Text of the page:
Alcatel-Lucent, Occupy Wall Street: Intellectual Property

Sept. 18 (Bloomberg) -- Alcatel-Lucent, which prevailed in a patent-infringement case brought by Chalumeau Power Systems LLC, has now won a motion for attorneys’ fees.

A federal court in Delaware held Sept. 12 that “Chalumeau filed a frivolous lawsuit with the sole purpose of extorting a settlement fee.” The court said “Chalumeau’s entire litigation strategy was devoted to stringing out the case in the hopes that Alcatel would incur fees while Chalumeau would not. Chalumeau did not even disclose an expert until Nov. 8, 2013, days before fact discovery ended.”

The behavior of Chalumeau, owned by Acacia Research Corp., allowed it “to keep its costs low while forcing Alcatel to spend considerable sums defending a frivolous lawsuit,” the court found.

As a result, the judge awarded attorneys’ fees to Alcatel, which was represented by Goodwin Procter LLP.

The court relied on the U.S. Supreme Court, which in April held that companies which successfully fight off “unreasonable” patent suits can get their legal fees paid.

The high court April 29 gave trial judges more power to impose fees if they determine a case “stands out from others” in the conduct of the losing party. In a related opinion, the court limited the ability of an appeals court to overturn a trial judge’s decision in such cases.

Brian Farnan, one of the lawyers listed on the docket as representing Chalumeau, didn’t respond to an e-mail seeking comment on the fee ruling.

The case is Chalumeau Power Systems LLC v. Alcatel-Lucent, 11-cv-01175, U.S. District Court, District of Delaware (Wilmington). The high court cases are Octane Fitness v. Icon Health & Fitness, 12-1184, and Highmark v. Allcare Health Management Systems, 12-1163, U.S. Supreme Court (Washington).

CBS Loses Texas Trial in Personal Audio Patent-Infringement Case

A federal jury in Marshall, Texas, on Sept. 15 found that CBS Corp. infringed a patent held by Personal Audio of Beaumont, Texas.

Personal Audio claimed the network infringed its patent for distributing media content. A jury agreed and awarded it a total of $1.3 million.

“The decision was faulty and we plan to appeal,” Shannon Jacobs, a CBS spokeswoman, said in an e-mail.

Personal Audio lawyer Jeremy Pitcock said he was satisfied with the verdict.

The case is Personal Audio LLC v. Togi Entertainment Inc., 2:13-cv-00013, U.S. District Court, Eastern District of Texas (Marshall).

For more patent news, click here.

Trademark

Independent Scotland Would Need New IP Laws, Attorney Group Says

If voters approve today’s referendum on Scottish independence, intellectual-property law is yet another part of the country’s economy that would be upended, according to the Institute of Trade Mark Attorneys.

Current laws cover the U.K as well as the European Union, but would no longer cover Scotland, the institute said yesterday in a statement. The country would need new laws “to protect long-standing Scottish brands from counterfeiting and imitation,” it said.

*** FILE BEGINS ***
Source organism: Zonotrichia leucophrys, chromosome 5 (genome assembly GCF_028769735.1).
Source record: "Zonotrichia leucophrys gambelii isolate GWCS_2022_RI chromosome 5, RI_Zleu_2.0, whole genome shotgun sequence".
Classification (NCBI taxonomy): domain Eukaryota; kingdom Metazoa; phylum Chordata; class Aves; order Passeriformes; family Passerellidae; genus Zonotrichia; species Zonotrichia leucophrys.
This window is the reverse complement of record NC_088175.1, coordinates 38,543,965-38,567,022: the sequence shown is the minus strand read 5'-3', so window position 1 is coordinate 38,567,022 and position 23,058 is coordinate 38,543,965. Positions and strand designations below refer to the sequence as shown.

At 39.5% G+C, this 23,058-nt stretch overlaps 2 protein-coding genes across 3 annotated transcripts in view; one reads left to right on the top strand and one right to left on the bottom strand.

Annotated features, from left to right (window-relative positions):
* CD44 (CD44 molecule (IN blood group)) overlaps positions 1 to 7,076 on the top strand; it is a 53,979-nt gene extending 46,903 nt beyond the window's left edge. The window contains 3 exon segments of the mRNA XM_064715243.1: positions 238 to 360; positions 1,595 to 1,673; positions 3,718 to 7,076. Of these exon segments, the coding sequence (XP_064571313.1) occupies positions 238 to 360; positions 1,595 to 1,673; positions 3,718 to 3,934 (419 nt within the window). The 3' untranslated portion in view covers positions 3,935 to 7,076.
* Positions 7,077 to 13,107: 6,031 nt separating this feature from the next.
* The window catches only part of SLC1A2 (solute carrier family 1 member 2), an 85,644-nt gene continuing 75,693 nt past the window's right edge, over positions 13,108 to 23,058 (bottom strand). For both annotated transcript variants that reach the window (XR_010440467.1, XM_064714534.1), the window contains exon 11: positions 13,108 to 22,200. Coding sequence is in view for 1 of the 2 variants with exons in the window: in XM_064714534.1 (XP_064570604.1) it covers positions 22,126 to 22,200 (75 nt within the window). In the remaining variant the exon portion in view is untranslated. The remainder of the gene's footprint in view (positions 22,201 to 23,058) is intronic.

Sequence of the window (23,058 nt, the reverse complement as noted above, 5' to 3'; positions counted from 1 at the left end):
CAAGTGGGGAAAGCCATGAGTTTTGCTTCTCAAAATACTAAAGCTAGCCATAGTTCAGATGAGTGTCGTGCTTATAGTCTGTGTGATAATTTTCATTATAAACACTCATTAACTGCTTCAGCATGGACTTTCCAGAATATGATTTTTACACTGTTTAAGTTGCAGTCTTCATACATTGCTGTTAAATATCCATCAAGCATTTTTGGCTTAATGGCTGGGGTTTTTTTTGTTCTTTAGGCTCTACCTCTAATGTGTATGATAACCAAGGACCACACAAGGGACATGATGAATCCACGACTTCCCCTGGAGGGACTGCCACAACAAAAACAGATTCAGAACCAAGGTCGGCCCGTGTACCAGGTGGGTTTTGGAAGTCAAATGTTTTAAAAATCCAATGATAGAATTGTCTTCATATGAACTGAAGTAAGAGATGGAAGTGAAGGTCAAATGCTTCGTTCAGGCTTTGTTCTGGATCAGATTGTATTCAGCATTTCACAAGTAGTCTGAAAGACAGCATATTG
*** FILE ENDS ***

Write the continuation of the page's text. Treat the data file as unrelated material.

“For a modern, successful future, Scotland needs more detailed options on how the law would make provision for IP rights under independence,” Chris McLeod, president of ITMA, said in the statement.

“Within Scotland itself, iconic brands such as McVitie’s, Johnny Walker, House of Fraser or Lipton tea could lose their brand protection in the country from which they originated,” McLeod said. “Many of the long-established independent whiskey distilleries could also be under threat from imitation.”

For more trademark news, click here. For copyright news, click here.

In the News

House Judiciary Committee Approves Trade-Secrets Legislation

The House Judiciary Committee yesterday approved H.R. 5233, the Trade Secrets Protection Act. The bipartisan bill would amend the Economic Espionage of 1996 to create a federal right of action for trade-secret misappropriation.

“While current federal law protects other forms of intellectual property by providing access to federal courts for aggrieved parties to seek redress, there is no federal option to do so for trade-secret theft,” committee Chairman Bob Goodlatte, along with representatives John Conyers, Howard Coble, Jerrold Nadler and George Holding, said yesterday in a statement.

The congressmen said the bipartisan bill will allow companies to “seek civil penalties in order to protect their businesses from those engaging in economic espionage.”

If the bill is not taken up by the House before the election break, it could be considered when Congress reconvenes following this year’s elections.

The Senate separately is considering the Defend Trade Secrets Act of 2014.

Occupy Wall Street Sues One of Its Own Over Twitter Account

It seems so competitive, but OWS Media Group, Inc., which claims to own the Twitter account @OccupyWallStNYC, has sued Justin Wedes, one of the protesters who had access to the account.

OWS said Wedes converted the account by changing the password, locking out others and using it to air his own views.

According to the complaint, Wedes “seized the Twitter account and appropriated it to his own use.” He did so because “he was unhappy with some of the content of the speech that was being disseminated,” OWS said.

The suit seeks injunctive relief and $500,000 in damages.

Efforts to reach Wedes were unsuccessful.

The case is OWS Media Group Inc. v. Wedes, 159126/2014, New York State Supreme Court, New York County (Manhattan).

To contact the reporter on this story: Ellen Rosen in New York at erosen14@bloomberg.net.

To contact the editors responsible for this story: Michael Hytha at mhytha@bloomberg.net. Charles Carter, Andrew Dunn

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